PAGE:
• The VA Ann Arbor provides clinical training rotations in substance use disorders as part of American Psychological Association -accredited psychology internship and postdoctoral fellow training programs, and an Accreditation Council for Graduate Medical Education -accredited fellowship program in addiction psychiatry.
  • The substance use disorders clinical services include empirically based approaches for addiction psychiatry and psychosocial interventions.

Research Locations

Rachel Upjohn Building

The offices of the U-M Addiction Center occupy two different locations at the University of Michigan. The Center's research space at the Rachel Upjohn Building on the East Ann Arbor Medical Campus is 5,220 square feet. At the Rachel Upjohn Building, the Addiction Center has office, meeting, library, archival, data collection, data management, and computational space. The U-M Addiction Center also has a number of conference rooms where scientific staff meetings take place. These meeting rooms also serve as interview and data collection offices. The Rachel Upjohn Building also houses a mock scanner for acclimating children to the fMRI environment.

North Campus Research Center

The North Campus Research Center (NCRC) is comprised of 28 buildings with 2.1 million square feet of office space and 174 acres of land. The NCRC houses several health research groups, encouraging the development of collaborative research relationships and projects. The facilities include state-of-the-art teleconferencing tools and equipment that allow for collaborative effort in shared workspaces. The space also includes offices for investigators and research support staff, and a number of conference rooms for meetings. The Center occupies 1,065 square feet at this location. This is a specially designed facility containing 10 offices and five carrels. 

The Addiction Center is a highly synergistic environment with opportunity for collaboration across all areas of psychiatry in several locations in southeast Michigan.

Research Focus

The Addiction Center's research efforts are focused in six major thematic areas that range from molecular genetics and computational neuroscience. Within these six areas, a number of projects, both full scale, and at the pilot level, are ongoing.

Each of the research themes is briefly described below, and a list of faculty involved is presented.

Prevention and Early Intervention

Research involving the conduct of randomized controlled trials to evaluate the efficacy of screening and early intervention protocols for adolescents and young adults for alcohol, other drugs, and violence, including family based interventions for at-risk children. Faculty: Barry, Blow, Bonar, Chermack, Cranford, Jester, Walton, Zucker

Developmental Psychopathology and Genetics

Including studies on the identification of genetic, neuropsychological, and psychosocial factors that contribute to alcoholism and other drug abuse across different segments of the life span. Other work in this area is focused on characterization of developmental course with a special interest in heterogenity of the addictive risk on phenotype. Faculty: Brower, Burmeister, Heitzeg, Hicks, and Zucker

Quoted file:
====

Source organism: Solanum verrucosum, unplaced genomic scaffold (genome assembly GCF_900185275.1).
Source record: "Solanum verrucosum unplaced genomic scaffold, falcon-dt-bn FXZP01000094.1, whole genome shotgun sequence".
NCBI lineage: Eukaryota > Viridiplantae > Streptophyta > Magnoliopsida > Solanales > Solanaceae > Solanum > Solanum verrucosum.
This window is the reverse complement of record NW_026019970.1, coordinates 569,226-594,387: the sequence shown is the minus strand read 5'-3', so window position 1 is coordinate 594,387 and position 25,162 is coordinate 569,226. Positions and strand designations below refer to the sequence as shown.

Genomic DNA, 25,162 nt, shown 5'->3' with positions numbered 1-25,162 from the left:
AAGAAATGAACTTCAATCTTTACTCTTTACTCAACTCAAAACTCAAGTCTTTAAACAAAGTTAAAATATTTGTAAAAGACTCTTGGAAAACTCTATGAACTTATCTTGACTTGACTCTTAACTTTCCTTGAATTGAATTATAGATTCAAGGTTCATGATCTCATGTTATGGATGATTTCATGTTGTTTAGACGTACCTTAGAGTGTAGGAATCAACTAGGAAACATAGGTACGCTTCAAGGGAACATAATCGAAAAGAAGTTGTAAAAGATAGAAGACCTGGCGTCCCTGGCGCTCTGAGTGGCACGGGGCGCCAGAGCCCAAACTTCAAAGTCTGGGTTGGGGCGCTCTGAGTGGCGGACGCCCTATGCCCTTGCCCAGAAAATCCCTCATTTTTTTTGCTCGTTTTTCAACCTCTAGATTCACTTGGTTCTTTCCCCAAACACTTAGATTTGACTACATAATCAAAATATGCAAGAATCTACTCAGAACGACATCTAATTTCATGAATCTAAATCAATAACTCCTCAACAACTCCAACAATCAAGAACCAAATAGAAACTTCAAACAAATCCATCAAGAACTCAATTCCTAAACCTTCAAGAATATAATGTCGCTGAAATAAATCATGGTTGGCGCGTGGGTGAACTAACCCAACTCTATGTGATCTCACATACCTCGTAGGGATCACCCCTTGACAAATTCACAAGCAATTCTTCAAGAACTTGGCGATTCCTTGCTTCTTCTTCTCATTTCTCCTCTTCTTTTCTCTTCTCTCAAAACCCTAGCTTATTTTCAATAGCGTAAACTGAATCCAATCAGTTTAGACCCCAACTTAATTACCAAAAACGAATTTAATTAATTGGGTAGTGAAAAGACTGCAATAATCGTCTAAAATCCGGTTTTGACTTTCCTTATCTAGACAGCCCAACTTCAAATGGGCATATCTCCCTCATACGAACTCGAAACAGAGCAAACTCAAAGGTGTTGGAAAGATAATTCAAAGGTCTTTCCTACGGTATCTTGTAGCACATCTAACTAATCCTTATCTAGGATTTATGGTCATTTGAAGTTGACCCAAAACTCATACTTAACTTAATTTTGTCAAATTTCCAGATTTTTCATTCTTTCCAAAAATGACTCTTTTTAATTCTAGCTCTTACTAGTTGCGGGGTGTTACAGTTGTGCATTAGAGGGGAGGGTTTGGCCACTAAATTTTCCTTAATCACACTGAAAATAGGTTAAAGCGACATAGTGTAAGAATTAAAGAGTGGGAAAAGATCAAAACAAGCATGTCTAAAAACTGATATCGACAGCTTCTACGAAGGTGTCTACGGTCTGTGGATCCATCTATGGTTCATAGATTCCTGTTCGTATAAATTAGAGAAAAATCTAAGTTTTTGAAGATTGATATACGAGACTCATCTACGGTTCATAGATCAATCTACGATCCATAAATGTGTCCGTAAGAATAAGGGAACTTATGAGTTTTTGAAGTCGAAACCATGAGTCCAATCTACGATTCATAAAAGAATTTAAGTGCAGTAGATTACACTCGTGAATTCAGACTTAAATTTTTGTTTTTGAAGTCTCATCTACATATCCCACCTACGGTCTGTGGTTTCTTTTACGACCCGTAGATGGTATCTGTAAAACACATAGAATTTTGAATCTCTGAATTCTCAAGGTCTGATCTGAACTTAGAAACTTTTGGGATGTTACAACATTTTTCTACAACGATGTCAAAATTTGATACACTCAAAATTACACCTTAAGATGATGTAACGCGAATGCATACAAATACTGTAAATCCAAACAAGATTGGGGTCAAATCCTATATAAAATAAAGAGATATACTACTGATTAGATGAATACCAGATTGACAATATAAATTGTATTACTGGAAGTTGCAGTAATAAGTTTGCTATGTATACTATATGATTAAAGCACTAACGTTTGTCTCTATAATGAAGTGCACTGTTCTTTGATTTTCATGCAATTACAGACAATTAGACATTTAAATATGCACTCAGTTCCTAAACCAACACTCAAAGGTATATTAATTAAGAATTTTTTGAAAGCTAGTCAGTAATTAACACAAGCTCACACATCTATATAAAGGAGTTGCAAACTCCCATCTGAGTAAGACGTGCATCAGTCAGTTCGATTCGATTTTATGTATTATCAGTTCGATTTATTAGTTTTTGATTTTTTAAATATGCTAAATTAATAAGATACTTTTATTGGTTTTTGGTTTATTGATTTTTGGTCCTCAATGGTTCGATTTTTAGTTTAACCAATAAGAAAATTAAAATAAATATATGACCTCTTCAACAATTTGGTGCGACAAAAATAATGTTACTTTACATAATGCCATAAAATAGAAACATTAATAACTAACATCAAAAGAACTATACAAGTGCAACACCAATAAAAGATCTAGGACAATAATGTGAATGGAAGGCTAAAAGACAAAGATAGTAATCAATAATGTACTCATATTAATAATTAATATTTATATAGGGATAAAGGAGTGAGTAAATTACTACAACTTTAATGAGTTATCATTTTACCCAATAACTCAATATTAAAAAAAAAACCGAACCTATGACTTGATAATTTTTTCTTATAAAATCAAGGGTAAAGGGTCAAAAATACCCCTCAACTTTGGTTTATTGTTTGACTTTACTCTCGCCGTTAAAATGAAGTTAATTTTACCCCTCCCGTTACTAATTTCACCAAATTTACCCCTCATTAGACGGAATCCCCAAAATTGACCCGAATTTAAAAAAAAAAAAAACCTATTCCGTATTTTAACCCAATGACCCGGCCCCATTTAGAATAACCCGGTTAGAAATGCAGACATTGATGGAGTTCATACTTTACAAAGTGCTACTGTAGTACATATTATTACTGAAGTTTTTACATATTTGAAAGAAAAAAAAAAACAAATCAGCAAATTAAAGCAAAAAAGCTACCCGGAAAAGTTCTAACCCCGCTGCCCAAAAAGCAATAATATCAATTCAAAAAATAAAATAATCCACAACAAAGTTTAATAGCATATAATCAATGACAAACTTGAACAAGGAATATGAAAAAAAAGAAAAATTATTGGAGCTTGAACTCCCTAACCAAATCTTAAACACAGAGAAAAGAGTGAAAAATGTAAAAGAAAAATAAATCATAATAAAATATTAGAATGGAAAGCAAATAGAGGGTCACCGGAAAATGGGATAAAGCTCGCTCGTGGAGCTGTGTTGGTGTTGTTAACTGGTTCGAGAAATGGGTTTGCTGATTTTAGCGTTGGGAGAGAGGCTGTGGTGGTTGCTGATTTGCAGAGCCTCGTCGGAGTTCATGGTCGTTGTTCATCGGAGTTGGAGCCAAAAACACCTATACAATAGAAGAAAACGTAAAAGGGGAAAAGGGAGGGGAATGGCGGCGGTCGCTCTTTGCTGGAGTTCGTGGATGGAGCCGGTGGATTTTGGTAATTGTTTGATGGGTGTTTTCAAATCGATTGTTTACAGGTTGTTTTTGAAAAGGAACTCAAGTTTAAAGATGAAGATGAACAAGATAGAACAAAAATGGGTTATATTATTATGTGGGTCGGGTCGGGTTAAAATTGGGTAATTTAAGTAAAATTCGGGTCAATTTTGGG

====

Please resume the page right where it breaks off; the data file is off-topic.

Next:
Neuroimaging and Neurophysiology:

this program of research is carried out in collaboration with investigators from the UM Molecular and Behavioral Neurosciences Institute and the University's Functional MRI Laboratory. Current fMRI and PET studies are looking at the relationships of brain activation patterns to genetic risk and prior behavioral risk, relationships to neurocognitive functioning, and to substance use and abuse outcomes for nicotine, alcohol, and illicit drugs. Faculty: Brower, Heitzeg, Morrow, Zucker

Intervention Including Treatment and Recovery

involving course predictors, effectiveness, and medication development studies; these studies target patients with substance use disorders, tracking their course of illness during and following treatment interventions; naturalistic treatment outcome studies are used to identify biological, psychosocial, cultural, spiritual and ethnic factors that influence or protect against subsequent drug use and relapse; Biological factors of particular interest include genetic markers of the GABA and serotonin systems and sleep physiology. Faculty: Barry, Blow, Bonar, Brower, Ilgen, Walton, Zucker

Health Services Research

involving research on the health services outcomes of treatment and documentation of differences in clinical manifestations and course of different population subgroups. Faculty: Barry, Blow, Bonar, Ilgen, Walton, Zucker

Relationship of Sleep Problems and/or Chronic Pain to the Treatment of Substance Use Disorders

Involves studies of the 1) effects of sleep problems on course of alcoholism and relapse, 2) role of sleep disturbances in the etiology of substance use disorders, 3) characteristics of chronobiological variation in earlier life as predictors of later substance use and abuse and 4) interrelationships between pain, medications used to treat pain and substance use; 5) use of opioids and the prevention of adverse outcomes, e.g., overdose; and 5) development and testing of novel interventions to address co-occurring chronic pain and substance use disorders. Faculty: Brower, Conroy, Heitzeg, Ilgen, Zucker